# US Secure Hash Algorithm 1 in PurePerl

## Writing MySQL Protocol Packets in PurePerl – Part 1

### Writing a Perl Module

**Foreword: In this part of the series, I explain the USA Secure Hash Algorithm 1 and I implement it with Perl only.**

By: Chrysanthus Date Published: 27 Jan 2015

### Introduction

**Pre-Knowledge**

This series is part of my volume, Writing a Perl Module. The first series in this volume is Internet Sockets and Perl. The second is, Perl pack and unpack Functions. This is the third. At the bottom of this page, you have links to the different series in the volume. You should be reading the series in the order given.

In each series you should read the parts in the order given. For each part, the links and order are in a menu on the (top) left of the page.

**Sections of this Article**

This tutorial is divided into two sections. The first section is the explanation of SHA1 independent of any computer language. The second section is the Perl implementation. The link to download the complete Perl file in zip form is given at the bottom of the tutorial. In the first section a lot of the text is copied from the RFC 3174 memo.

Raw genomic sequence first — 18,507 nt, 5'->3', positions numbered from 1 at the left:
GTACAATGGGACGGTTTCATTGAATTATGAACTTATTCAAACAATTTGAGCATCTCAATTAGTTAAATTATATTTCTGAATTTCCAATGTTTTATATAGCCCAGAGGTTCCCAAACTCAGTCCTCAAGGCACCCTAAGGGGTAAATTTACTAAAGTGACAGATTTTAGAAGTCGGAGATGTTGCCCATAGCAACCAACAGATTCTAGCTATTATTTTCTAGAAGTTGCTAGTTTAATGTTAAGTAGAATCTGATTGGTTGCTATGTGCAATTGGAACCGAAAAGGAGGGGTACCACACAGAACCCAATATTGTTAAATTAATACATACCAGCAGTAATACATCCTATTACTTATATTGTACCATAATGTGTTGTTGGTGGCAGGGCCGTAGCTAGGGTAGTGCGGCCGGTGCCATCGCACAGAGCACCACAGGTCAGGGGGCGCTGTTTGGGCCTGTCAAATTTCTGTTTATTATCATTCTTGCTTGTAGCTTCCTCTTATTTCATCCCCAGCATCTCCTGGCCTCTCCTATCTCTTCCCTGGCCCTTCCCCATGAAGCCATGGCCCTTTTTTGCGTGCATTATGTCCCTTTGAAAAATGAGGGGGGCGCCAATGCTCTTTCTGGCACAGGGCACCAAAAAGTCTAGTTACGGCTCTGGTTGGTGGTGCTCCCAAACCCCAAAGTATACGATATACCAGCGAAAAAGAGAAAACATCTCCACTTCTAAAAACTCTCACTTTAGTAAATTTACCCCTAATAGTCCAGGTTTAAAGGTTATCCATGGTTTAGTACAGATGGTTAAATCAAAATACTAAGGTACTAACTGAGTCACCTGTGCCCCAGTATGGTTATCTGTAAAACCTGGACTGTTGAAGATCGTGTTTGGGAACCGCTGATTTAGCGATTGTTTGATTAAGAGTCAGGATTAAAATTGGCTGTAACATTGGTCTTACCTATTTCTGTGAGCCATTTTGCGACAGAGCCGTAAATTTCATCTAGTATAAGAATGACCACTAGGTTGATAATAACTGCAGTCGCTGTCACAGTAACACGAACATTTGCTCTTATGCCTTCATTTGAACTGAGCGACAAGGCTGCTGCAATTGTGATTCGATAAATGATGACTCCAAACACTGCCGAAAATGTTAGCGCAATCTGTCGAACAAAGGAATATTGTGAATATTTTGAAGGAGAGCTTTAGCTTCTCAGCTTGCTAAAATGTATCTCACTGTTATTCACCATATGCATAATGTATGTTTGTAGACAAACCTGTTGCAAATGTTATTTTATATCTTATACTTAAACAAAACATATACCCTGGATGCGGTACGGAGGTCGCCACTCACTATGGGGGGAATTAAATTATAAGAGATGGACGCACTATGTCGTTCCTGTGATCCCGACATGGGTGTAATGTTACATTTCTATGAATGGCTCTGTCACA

### SHA without Computer Language

**SHA1 Overview**

When a message of any length < 2^64 bits is input, the SHA-1 produces a 160-bit output called a Message Digest. The SHA-1 is called secure because it is computationally infeasible to find a message which corresponds to a given message digest, or to find two different messages which produce the same message digest.

Note: < means less-than and <= means less-than-or-equal-to; while > means greater-than and >= means greater-than-or-equal-to. 2^64 means 2 raised to the power, 64.

Before explaining the SHA1 process there are a good number of things you have to know or recall first:

You also need to know Boolean Algebra in order to understand this tutorial. If you do not know Boolean algebra, then you will have to accept the functions in the tutorial and code.

**Definitions of Bit Strings and Integers**

The following terminology related to bit strings and integers will be used:

A hex (hexadecimal) digit is an element of the set {0, 1, ... , 9, A, ... , F}. A hex digit is the representation of a 4-bit string. Examples: 7 = 0111, A = 1010.

A word equals a 32-bit string, which may be represented as a sequence of 8 hex digits (32 / 4 = 8). To convert a word to 8 hex digits, each 4-bit string is converted to its hex equivalent as described above. Example:

1010 0001 0000 0011 1111 1110 0010 0011 = A103FE23.

There are four bytes here, which are equivalent to 8 half-bytes of 4 digits each. The 8 half bytes are equivalent to eight hex digits.

A decimal integer between 0 and 2^32 - 1 inclusive may be represented as a word. 2^32 is 4,294,967,296 and 2^32 – 1 is 4,294,967,295. The least significant four bits of any integer are represented by the right-most hex digit of the word representation. Example: the decimal integer, 291 is 00000000 00000000 00000001 00100011 in bytes, which is the word, 00000123 in hexadecimal.